Oil prices dip; gas lags behind

Published on

The Desert Sun (Palm Springs, CA)

WASHINGTON – Oil prices have fallen 25 percent over the past month as the war in Iraq has progressed without the feared massive disruption to Middle East supplies, but California drivers have seen little relief at the pump.

Last week, state officials predicted the average price of unleaded would go below $2 in California by Tuesday because of falling oil prices and the end of refinery problems caused by switching from winter to summer gasoline blends.

But that hasn’t materialized. The statewide price only dropped 3 cents from a high of $2.18 on March 21, according to AAA, the nation’s largest motorist association.

“The prices didn’t drop as steeply as we hoped they would,” said Rob Schlichting, a spokesman for the California Energy Commission.

Average unleaded regular gas was $2.15 a gallon in Riverside and San Bernardino counties Wednesday, according to AAA, down from a high of $2.18 last month.

The California Energy Commission released a report earlier this month that concluded that the high state’s gas prices, 50 cents more than the national average, were not due to price manipulation. The causes were high oil prices and problems caused by refinery switchovers to summer blends of gasoline.

But refiners have completed their switchovers and wholesale gas prices have come down, Schlichting said.

“It looks like dealers are taking extra profits,” he said.

Both consumer groups and Bob van der Valk, who represents the California Independent Oil Marketers Association, say the real problem is that a handful of companies control California’s gasoline industry. The major oil companies exert greater control of wholesale gas prices in California than in other parts of the nation and have been slower to pass through cheaper oil costs, said van der Valk.

“That’s why prices shoot up like a rocket and float down like a feather,” he said.

Also, lingering problems remain from the switch from MTBE to ethanol – gasoline additives that make gasoline burn cleaner.

The volume of ethanol added to gasoline is less than the MTBE being replaced so the difference must be made up with extra gasoline. That has upped California’s gasoline imports to 100 million gallons a month, which drives up the price, van der Valk said.

Jamie Court, executive director of the Santa Monica-based Foundation for Taxpayer and Consumer Rights, said the situation of tight gasoline supplies is similar to the California electricity market two years ago when a handful of generators could manipulate prices.

“What we found is we have five refiners controlling 90 percent of the gasoline supply in the state,” he said. “It’s just good business for them, but to consumers, it’s gouging.”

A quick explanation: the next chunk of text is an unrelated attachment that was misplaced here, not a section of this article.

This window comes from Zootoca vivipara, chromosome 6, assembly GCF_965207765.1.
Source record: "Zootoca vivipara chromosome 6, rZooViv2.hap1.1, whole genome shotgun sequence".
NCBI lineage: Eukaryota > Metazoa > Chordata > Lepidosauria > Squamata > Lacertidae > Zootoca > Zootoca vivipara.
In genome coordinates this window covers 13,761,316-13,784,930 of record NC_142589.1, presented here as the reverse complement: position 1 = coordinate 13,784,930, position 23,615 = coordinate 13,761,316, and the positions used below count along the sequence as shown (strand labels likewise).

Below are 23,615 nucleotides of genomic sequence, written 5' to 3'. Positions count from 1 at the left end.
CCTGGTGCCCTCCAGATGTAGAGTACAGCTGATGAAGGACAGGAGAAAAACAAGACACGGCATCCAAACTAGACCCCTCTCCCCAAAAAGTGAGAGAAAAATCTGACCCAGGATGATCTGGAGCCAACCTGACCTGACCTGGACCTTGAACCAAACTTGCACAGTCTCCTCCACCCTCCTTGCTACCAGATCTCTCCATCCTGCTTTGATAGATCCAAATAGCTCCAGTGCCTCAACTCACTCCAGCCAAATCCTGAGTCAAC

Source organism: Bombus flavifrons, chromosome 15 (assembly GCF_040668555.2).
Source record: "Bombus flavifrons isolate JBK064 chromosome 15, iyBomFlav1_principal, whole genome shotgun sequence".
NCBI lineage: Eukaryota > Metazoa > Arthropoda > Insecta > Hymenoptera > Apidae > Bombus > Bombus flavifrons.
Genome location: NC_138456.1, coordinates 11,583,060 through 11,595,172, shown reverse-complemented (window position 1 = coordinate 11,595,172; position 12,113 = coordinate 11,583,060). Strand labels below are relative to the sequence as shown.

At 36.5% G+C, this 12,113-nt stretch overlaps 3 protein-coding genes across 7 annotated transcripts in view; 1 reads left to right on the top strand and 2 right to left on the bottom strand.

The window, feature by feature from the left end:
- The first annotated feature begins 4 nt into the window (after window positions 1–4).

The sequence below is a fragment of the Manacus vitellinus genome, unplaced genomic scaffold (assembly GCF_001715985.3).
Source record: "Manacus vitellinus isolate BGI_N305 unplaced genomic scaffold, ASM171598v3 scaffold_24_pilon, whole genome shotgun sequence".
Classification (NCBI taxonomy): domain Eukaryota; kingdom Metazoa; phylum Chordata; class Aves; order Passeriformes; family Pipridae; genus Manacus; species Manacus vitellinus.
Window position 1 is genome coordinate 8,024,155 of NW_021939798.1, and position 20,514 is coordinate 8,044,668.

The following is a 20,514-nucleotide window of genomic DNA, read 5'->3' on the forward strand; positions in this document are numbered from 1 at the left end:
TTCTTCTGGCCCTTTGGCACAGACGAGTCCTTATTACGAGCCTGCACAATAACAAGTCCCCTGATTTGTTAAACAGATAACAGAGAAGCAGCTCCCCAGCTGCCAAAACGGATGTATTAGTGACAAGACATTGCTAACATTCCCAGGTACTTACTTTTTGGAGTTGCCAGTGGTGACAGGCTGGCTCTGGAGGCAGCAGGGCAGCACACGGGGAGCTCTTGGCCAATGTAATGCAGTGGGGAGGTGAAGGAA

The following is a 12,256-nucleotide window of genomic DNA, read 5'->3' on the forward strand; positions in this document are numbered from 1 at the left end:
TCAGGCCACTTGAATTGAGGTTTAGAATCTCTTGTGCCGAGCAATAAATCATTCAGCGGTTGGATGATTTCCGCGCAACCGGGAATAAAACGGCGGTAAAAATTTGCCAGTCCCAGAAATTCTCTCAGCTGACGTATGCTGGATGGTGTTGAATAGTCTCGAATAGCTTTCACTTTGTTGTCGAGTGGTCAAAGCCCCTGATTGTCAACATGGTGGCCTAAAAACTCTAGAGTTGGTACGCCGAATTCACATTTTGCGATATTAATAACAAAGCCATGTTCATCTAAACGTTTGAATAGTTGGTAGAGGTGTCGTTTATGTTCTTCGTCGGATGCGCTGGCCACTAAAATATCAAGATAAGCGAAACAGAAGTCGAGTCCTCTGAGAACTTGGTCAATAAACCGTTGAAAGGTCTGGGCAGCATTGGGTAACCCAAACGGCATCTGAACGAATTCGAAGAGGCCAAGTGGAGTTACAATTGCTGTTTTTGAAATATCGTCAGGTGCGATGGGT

BP/Arco, California’s largest gasoline retailer, could not be reached for comment.  But John Felmy, chief economist for the American Petroleum Institute, a trade group of major oil companies, said gas prices always lag behind oil prices by six weeks or more because it takes that long for oil to be refined and shipped to gas stations.

Gas prices have fallen 10 cents a gallon nationally since March compared with a 24-cent-per-gallon drop in oil prices, so gas prices have further to fall, he said.

The oil industry isn’t helped by volatile prices, Felmy said.

“The industry is not making a lot of money,” he said.

Many experts expect gas prices to drop following the decline in oil costs, especially as Middle East supplies haven’t been seriously disrupted by the Iraq invasion.

Crude supplies should continue to increase, said John Lichtblau, chairman of the Petroleum Industry Research Foundation in New York. Iraq’s oil will eventually enter the market and prices should drop further.

But U.S. oil inventories remain very tight. Until recently, refiners had been maintaining low inventories because of high prices, said John Kingston, global director of oil at Platt, an energy research firm.

“The ultimate price of gas over the next few months will not be set by the war in Iraq,” he said.

The Energy Information Administration this week predicted national gas prices  of $1.56 for regular unleaded this summer, down from a high of $1.73 on March 17.

California lawmakers have grown increasingly concerned about both high gas prices and sudden increases at the pump.

One bill introduced this month in the Assembly would allow service station dealers to buy gasoline from outside their branded suppliers. Legislation offered in the state Senate would prohibit major oil companies from acquiring additional gas stations.

Sen. Barbara Boxer, D-Calif., introduced a bill this year that would require the Federal Trade Commission to investigate a state gas market for manipulation anytime prices rise more than 20 percent in three months.

Consumer Watchdog
Consumer Watchdoghttps://consumerwatchdog.org
Providing an effective voice for American consumers in an era when special interests dominate public discourse, government and politics. Non-partisan.

Latest Videos

Latest Releases

In The News

Latest Report

Support Consumer Watchdog

Subscribe to our newsletter

To be updated with all the latest news, press releases and special reports.

More Releases